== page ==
We don’t only need an invitation to join someone else’s table — we need them to join ours, too. As leaders it is imperative to look in the mirror to see how you might be contributing to this feeling that some people have where they don’t belong. This is going to take a fundamental mindset shift to rebuild our cultures and organizations from a place of belonging.

In addition, it is not anyone else’s job to label someone as having imposter syndrome. If someone is experiencing it, it’s likely a result of their environment. These people suffering are smart. If it were easy they would have fixed it by now.

We are blessed that some very prominent leaders read this column. Is there a person in the world, or in the US, with whom you would love to have a private breakfast or lunch, and why? He or she might just see this, especially if we tag them :-)

This was harder to answer than I thought! The social psychologist Amy Cuddy has influenced my work through all of her research and experience. I respect that she has had her share of detractors, but handles it all in stride, with grace — and stays the course. I have seen her present several times and even ran into her once at a conference while waiting to check in at the hotel spa. I was such a fangirl when I introduced myself she may have been looking over her shoulder for security.

My husband joked I should start a fan club and we could call ourselves Cuddy Buddies. Her work is inspiring and complementary to mine — she is truly a role model. I’d love to do a research project or collaboration with her. I follow her on social media and she also just seems real, so to sit down and have a conversation with her would be amazing and so educational. Her roller skating (pre-leg break) is on point!!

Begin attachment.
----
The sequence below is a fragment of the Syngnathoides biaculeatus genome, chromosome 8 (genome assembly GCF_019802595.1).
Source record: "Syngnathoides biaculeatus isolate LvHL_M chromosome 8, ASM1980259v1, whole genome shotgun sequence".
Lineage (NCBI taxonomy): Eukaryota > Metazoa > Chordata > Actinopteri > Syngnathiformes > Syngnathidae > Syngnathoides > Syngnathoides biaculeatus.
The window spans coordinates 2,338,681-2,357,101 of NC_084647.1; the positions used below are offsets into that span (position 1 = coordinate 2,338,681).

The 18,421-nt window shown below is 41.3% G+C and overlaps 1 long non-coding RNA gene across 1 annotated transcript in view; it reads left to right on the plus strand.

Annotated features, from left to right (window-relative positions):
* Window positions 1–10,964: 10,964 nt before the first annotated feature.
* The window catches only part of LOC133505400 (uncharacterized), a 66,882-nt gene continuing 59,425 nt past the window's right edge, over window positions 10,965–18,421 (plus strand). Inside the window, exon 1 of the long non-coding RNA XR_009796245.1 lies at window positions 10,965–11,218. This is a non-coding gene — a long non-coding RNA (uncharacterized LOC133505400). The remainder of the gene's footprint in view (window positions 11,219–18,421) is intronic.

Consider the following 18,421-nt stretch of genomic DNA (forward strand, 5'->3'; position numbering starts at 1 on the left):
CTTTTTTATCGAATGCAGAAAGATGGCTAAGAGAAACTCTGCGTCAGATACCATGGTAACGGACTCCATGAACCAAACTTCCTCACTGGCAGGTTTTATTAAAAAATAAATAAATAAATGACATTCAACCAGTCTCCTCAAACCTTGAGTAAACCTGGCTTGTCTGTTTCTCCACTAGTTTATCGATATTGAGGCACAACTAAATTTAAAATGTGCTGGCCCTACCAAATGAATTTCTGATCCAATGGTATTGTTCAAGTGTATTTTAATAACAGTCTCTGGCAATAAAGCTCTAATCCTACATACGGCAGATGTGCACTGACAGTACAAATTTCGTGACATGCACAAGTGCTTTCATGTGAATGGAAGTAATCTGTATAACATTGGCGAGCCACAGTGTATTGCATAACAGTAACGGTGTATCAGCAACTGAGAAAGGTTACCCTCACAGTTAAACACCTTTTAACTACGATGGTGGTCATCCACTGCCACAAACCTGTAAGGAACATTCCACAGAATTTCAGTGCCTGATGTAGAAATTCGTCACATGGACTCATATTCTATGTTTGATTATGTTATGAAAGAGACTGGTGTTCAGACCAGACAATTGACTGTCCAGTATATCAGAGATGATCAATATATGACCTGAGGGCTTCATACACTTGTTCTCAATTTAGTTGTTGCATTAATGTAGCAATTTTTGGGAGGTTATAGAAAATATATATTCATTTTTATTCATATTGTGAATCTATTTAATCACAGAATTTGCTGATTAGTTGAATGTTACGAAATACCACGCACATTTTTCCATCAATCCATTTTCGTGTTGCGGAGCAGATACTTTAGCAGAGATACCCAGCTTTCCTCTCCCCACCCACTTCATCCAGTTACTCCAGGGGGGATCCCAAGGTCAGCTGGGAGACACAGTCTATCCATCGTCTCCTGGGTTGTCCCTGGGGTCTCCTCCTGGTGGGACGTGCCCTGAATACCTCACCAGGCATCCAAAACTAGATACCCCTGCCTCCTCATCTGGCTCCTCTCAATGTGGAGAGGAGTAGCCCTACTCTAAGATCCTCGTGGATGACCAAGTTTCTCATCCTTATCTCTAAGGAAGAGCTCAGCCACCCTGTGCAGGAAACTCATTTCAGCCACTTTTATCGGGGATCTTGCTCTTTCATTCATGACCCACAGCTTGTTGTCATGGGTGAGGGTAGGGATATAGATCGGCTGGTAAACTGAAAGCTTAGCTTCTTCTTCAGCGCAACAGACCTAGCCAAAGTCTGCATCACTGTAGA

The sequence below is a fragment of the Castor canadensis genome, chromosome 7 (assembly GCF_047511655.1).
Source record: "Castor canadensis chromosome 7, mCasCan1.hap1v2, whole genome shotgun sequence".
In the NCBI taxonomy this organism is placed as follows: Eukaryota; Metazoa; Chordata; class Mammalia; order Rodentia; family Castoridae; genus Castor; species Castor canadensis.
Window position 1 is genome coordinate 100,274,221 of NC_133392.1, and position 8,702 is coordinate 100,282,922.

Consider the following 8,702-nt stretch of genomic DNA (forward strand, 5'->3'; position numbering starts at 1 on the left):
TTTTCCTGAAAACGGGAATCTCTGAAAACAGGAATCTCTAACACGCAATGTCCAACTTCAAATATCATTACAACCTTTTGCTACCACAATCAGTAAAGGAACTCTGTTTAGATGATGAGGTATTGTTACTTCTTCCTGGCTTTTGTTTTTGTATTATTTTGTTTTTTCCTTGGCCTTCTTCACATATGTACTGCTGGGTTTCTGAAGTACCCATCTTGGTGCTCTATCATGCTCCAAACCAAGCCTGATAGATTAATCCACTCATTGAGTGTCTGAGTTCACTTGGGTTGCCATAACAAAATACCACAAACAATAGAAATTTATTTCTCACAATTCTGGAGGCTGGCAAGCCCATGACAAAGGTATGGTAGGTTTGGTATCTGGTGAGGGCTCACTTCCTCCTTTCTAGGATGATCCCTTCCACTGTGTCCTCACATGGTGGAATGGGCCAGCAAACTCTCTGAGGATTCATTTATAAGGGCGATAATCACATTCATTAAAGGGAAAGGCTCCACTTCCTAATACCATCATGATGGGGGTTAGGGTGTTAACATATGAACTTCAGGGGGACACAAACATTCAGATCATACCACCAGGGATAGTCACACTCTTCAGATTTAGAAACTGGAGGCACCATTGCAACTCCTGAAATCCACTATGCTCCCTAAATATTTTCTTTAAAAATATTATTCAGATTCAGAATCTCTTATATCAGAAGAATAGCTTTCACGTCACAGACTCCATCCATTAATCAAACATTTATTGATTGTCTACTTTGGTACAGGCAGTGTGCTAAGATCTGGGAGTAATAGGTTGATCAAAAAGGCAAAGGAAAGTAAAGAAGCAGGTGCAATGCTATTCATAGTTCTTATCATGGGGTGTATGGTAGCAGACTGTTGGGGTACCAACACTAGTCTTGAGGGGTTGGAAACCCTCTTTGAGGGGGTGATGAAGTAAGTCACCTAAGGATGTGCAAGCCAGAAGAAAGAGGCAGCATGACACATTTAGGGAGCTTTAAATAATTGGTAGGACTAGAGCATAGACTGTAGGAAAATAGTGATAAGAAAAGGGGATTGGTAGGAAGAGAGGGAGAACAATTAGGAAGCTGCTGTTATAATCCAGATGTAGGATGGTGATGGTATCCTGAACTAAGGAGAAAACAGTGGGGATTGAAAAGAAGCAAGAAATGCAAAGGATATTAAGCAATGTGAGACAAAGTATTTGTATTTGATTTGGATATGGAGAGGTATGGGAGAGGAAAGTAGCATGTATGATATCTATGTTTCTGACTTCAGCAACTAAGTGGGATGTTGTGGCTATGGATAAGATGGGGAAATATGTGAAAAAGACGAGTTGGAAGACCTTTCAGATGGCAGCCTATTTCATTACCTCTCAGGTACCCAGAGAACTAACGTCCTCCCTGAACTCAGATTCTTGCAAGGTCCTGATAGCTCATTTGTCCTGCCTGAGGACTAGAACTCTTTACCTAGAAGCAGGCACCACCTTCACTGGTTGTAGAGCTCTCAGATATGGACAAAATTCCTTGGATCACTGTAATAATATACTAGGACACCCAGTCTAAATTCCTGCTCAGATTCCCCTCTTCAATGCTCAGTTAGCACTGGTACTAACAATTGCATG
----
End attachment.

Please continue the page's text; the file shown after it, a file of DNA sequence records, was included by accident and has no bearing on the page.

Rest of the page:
Breaking the rules just a bit, I’m going to say one other person: Ryan Reynolds. I mean, #1 — it’s Ryan Reynolds, #2 — he is creative and fearless with his business endeavors and there would be so much to learn from him, #3 — he is married to a strong, fierce woman so I believe he would be supportive of my work (hmmm, so maybe I should actually say Blake Lively…?), and #4 — I laugh at almost everything he does and would love an autographed something Deadpool-related. Worth a shot: go big or go home!

How can our readers follow you on social media?

Follow me on instagram @fiercenotfears and sign up for my newsletter at I’m also on LinkedIn at

This was very inspiring. Thank you so much for joining us!



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Candice Georgiadis

Candice Georgiadis

Candice Georgiadis is an active mother of three as well as a designer, founder, social media expert, and philanthropist.